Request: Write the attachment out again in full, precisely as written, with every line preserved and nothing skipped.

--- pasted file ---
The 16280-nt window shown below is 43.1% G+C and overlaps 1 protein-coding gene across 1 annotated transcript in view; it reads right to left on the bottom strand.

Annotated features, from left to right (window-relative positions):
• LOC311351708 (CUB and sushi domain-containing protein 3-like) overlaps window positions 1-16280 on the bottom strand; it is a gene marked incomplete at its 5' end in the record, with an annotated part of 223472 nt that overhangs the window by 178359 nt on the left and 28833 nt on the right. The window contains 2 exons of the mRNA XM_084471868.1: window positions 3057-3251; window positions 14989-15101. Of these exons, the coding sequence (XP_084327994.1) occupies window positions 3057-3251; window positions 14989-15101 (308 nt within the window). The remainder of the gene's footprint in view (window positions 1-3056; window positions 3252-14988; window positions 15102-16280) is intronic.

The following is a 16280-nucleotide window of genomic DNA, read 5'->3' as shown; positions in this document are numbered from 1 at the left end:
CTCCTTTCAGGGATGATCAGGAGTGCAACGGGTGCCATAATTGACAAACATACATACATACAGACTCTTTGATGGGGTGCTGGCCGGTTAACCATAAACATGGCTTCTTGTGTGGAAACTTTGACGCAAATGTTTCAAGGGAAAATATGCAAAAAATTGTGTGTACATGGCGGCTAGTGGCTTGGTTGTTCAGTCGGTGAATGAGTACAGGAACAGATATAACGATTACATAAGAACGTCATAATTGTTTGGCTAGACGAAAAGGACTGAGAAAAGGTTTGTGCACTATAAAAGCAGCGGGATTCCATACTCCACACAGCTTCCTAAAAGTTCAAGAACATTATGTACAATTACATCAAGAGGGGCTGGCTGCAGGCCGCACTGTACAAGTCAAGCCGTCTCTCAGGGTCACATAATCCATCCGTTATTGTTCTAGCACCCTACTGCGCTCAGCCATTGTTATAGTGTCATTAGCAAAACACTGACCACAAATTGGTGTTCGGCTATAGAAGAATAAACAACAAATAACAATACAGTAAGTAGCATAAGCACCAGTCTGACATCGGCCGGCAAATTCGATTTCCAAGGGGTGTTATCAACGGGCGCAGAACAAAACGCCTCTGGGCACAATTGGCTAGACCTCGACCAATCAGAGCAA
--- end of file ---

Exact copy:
The 16280-nt window shown below is 43.1% G+C and overlaps 1 protein-coding gene across 1 annotated transcript in view; it reads right to left on the bottom strand.

Annotated features, from left to right (window-relative positions):
• LOC311351708 (CUB and sushi domain-containing protein 3-like) overlaps window positions 1-16280 on the bottom strand; it is a gene marked incomplete at its 5' end in the record, with an annotated part of 223472 nt that overhangs the window by 178359 nt on the left and 28833 nt on the right. The window contains 2 exons of the mRNA XM_084471868.1: window positions 3057-3251; window positions 14989-15101. Of these exons, the coding sequence (XP_084327994.1) occupies window positions 3057-3251; window positions 14989-15101 (308 nt within the window). The remainder of the gene's footprint in view (window positions 1-3056; window positions 3252-14988; window positions 15102-16280) is intronic.

The following is a 16280-nucleotide window of genomic DNA, read 5'->3' as shown; positions in this document are numbered from 1 at the left end:
CTCCTTTCAGGGATGATCAGGAGTGCAACGGGTGCCATAATTGACAAACATACATACATACAGACTCTTTGATGGGGTGCTGGCCGGTTAACCATAAACATGGCTTCTTGTGTGGAAACTTTGACGCAAATGTTTCAAGGGAAAATATGCAAAAAATTGTGTGTACATGGCGGCTAGTGGCTTGGTTGTTCAGTCGGTGAATGAGTACAGGAACAGATATAACGATTACATAAGAACGTCATAATTGTTTGGCTAGACGAAAAGGACTGAGAAAAGGTTTGTGCACTATAAAAGCAGCGGGATTCCATACTCCACACAGCTTCCTAAAAGTTCAAGAACATTATGTACAATTACATCAAGAGGGGCTGGCTGCAGGCCGCACTGTACAAGTCAAGCCGTCTCTCAGGGTCACATAATCCATCCGTTATTGTTCTAGCACCCTACTGCGCTCAGCCATTGTTATAGTGTCATTAGCAAAACACTGACCACAAATTGGTGTTCGGCTATAGAAGAATAAACAACAAATAACAATACAGTAAGTAGCATAAGCACCAGTCTGACATCGGCCGGCAAATTCGATTTCCAAGGGGTGTTATCAACGGGCGCAGAACAAAACGCCTCTGGGCACAATTGGCTAGACCTCGACCAATCAGAGCAA